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Alabama beats Washington behind defense, Scarbrough

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Mark Wiedmer

ATLANTA — Forty-four and a half points per game.

That's what the Washington Huskies were averaging this season prior to Saturday afternoon's Peach Bowl national semifinal against No. 1 Alabama. It was the fourth-best average in the country. It was supposed to severely test the Crimson Tide's top-rated defense.

Instead, four of the words most often heard inside the Georgia Dome weren't "another touchdown for Washington," but "Vizcaino back to punt," a reference to Huskies punter Tristan Vizcaino, who wound up booting the ball eight times in Alabama's 24-7 win.

"They really are who we thought they were," losing coach Chris Petersen said. "A really, really elite championship defense."

To be fair to the Washington defense, similarly salty most of the afternoon, Crimson Tide punter JK Scott also punted eight times.

But while Bama finished with a somewhat respectable 326 total yards against a Washington defense that had been giving up 316 yards per game, the Huskies were held to 194 total yards — 283 fewer than their per-game average — by a defense that had been surrendering 248 yards per game.

The Tide so manhandled Washington's offense, the only player on the field long enough to possibly need oxygen was Vizcaino.

Or maybe every offense needs oxygen against the Tide 'D' — because it never lets you breathe.

"They are really fast," said Washington quarterback Jake Browning, whose pick-six interception to linebacker Ryan Anderson gave the Tide a 17-7 lead just before halftime and arguably all but guaranteed the reigning national champs a shot at a second straight crown.

"(That interception) totally changed the momentum of the game," Browning added. "They've had some games where it's been close, and then they'll get a defensive touchdown and get rolling."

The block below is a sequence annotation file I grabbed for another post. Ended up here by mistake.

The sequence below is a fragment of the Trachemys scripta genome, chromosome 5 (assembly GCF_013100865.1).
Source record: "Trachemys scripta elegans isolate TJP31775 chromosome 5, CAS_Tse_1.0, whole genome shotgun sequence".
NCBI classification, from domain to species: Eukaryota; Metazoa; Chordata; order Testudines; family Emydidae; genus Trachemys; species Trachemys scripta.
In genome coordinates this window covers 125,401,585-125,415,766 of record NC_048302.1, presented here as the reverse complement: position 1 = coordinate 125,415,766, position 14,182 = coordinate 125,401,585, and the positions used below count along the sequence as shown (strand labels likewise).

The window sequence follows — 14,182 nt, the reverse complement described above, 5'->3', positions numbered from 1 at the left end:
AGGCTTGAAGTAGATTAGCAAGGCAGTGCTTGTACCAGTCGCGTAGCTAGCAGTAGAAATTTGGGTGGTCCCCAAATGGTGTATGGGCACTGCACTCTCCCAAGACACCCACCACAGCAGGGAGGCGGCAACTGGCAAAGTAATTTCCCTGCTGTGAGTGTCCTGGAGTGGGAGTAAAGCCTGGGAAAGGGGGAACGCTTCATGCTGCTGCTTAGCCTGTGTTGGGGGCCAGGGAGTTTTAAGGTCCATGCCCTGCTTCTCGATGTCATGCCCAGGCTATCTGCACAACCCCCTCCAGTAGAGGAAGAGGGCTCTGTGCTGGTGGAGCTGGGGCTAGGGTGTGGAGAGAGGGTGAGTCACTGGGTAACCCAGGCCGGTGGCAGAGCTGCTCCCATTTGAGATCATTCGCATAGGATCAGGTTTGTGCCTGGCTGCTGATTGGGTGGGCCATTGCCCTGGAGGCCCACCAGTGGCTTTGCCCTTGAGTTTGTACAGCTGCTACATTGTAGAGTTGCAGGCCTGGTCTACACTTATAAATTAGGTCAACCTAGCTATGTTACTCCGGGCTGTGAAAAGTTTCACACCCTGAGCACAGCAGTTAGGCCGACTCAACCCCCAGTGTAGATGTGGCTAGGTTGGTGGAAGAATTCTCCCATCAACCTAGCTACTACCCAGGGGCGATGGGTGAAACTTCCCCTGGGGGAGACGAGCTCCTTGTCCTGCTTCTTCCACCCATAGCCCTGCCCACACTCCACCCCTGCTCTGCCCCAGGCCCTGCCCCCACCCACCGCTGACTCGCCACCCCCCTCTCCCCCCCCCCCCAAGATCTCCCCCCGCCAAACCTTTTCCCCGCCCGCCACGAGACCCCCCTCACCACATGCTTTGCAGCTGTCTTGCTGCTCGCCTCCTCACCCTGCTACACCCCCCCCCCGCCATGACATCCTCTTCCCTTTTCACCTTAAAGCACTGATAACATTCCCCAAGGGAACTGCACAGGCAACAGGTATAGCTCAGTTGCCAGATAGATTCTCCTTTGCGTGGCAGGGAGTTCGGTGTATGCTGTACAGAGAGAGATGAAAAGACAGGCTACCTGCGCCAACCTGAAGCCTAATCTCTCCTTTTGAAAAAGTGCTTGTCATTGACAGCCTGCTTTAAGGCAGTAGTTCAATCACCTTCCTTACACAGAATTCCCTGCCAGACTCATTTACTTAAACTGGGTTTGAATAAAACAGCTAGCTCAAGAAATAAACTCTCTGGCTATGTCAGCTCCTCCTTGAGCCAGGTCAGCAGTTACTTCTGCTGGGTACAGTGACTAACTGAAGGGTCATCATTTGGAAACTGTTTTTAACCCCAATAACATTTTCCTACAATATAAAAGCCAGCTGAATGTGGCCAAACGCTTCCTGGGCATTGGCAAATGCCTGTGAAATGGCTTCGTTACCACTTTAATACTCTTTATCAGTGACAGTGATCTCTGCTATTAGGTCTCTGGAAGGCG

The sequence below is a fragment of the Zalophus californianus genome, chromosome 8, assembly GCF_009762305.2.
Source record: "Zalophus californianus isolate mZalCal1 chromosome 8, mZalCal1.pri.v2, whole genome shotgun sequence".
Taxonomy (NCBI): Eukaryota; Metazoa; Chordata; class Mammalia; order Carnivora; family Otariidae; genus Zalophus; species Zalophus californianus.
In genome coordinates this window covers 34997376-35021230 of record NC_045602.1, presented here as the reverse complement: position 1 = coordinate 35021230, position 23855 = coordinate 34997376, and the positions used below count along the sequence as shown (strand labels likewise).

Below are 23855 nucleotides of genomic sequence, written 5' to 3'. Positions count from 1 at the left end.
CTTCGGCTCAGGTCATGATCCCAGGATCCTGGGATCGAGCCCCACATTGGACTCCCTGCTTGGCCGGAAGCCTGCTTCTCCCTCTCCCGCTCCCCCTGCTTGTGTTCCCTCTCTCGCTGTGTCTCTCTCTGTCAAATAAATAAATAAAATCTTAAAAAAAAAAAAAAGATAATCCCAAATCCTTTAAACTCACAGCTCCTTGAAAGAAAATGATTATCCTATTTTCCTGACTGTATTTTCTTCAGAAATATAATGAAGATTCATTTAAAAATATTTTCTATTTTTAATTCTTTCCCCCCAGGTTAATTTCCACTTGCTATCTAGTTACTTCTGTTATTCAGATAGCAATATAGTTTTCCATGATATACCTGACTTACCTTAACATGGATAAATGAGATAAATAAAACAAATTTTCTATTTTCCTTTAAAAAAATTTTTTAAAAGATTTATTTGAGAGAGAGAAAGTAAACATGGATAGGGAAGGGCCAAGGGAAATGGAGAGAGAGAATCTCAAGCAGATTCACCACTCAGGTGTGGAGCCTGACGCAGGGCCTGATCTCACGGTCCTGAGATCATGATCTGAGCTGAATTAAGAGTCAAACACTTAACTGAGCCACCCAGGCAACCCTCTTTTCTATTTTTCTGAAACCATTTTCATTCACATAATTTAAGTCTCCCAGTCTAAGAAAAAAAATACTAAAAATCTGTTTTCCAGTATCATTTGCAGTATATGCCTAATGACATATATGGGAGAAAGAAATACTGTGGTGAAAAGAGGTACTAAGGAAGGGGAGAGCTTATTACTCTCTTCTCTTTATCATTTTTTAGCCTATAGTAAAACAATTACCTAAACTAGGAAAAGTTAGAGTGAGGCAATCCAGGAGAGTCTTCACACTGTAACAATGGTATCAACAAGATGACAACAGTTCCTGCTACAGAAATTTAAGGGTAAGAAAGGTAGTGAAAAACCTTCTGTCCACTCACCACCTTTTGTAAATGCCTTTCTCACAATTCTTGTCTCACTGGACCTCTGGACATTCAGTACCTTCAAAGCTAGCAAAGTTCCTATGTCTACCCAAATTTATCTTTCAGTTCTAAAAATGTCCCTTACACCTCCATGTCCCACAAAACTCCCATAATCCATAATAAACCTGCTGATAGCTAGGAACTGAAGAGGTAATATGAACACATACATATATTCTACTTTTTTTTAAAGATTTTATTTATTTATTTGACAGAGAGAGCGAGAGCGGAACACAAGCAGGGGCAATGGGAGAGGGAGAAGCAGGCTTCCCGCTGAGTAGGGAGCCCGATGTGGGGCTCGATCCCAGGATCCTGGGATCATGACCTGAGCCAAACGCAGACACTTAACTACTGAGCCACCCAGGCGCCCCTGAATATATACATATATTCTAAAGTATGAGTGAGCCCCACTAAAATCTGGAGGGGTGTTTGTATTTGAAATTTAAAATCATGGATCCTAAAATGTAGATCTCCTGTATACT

In truth, the Tide never really got rolling on offense in this game, save for the singular brilliance of sophomore running back Bo Scarbrough, who gained 180 yards, scored two touchdowns and ended all doubt about the outcome with a magical 68-yard touchdown run three minutes into the final period.

"Didn't tackle one time and (Scarbrough) made a great one, broke about five tackles," lamented Petersen. "We had him."

No one's had Alabama at game's end for 26 straight contests. Even on those nights they're less than perfect, the Tiders still find a way to be better than the opposition.

"They're so good against the run," Petersen said, "and they might be better pass rushers."

Consider this: At the close of the first quarter, the Huskies had accumulated seven points, six first downs and 103 yards of total offense. Over the rest of the game, they scored no more points, collected but eight more first downs and generated but 91 more yards.

And this was the fourth-highest scoring offense in the country entering this game.

"It's pretty frustrating," said Washington wide receiver John Ross, who had caught 17 touchdowns and averaged 86.3 receiving yards per game before Saturday, only to catch five balls for a grand total of 28 yards against the Tide. "They fly to the ball."

Now they fly to Tampa, Fla., for the national championship game on Jan. 9. Can they be beaten?

Perhaps. Ole Miss put 43 points on Bama when Rebels quarterback Chad Kelly was still healthy. Auburn nicked them for four field goals. A patchwork Florida offense got two first-half touchdowns on the Tide in the Southeastern Conference title game, which the Gators lost 54-16.

So good as Bama is, it might not quite be superhuman.

That said, Petersen gushed, "That's as good a defense as there is out there in college football."

Added Saban during his postgame press conference: "If you want to talk about the defense, you almost can't talk about an individual player. They all do a good job. The front guys did a really good job tonight (stopping the run), and then the back guys did a really good job to take their big plays out of the game."

Later, while referring to an article written by injured defensive back Eddie Jackson, Saban added: "That article epitomized the defensive chemistry that we have and how important those guys are to each other and how well they play together."

It's hard to see them playing together better than they they did Saturday. And because of that, it may be hard to see them risking much on offense behind freshman quarterback Jalen Hurts as long as they can make the opposing punter the most overworked guy on the field.

Said offensive coordinator Lane Kiffin of the Tide's overwhelmingly defensive offense against the Huskies: "We felt like the defense was playing so good, we can only lose this one way — turning the ball over."

So they didn't. Not once. And the Tide rolled on, proving once again the best offense is almost always a good defense when it's as good a defense as there is out there in college football.

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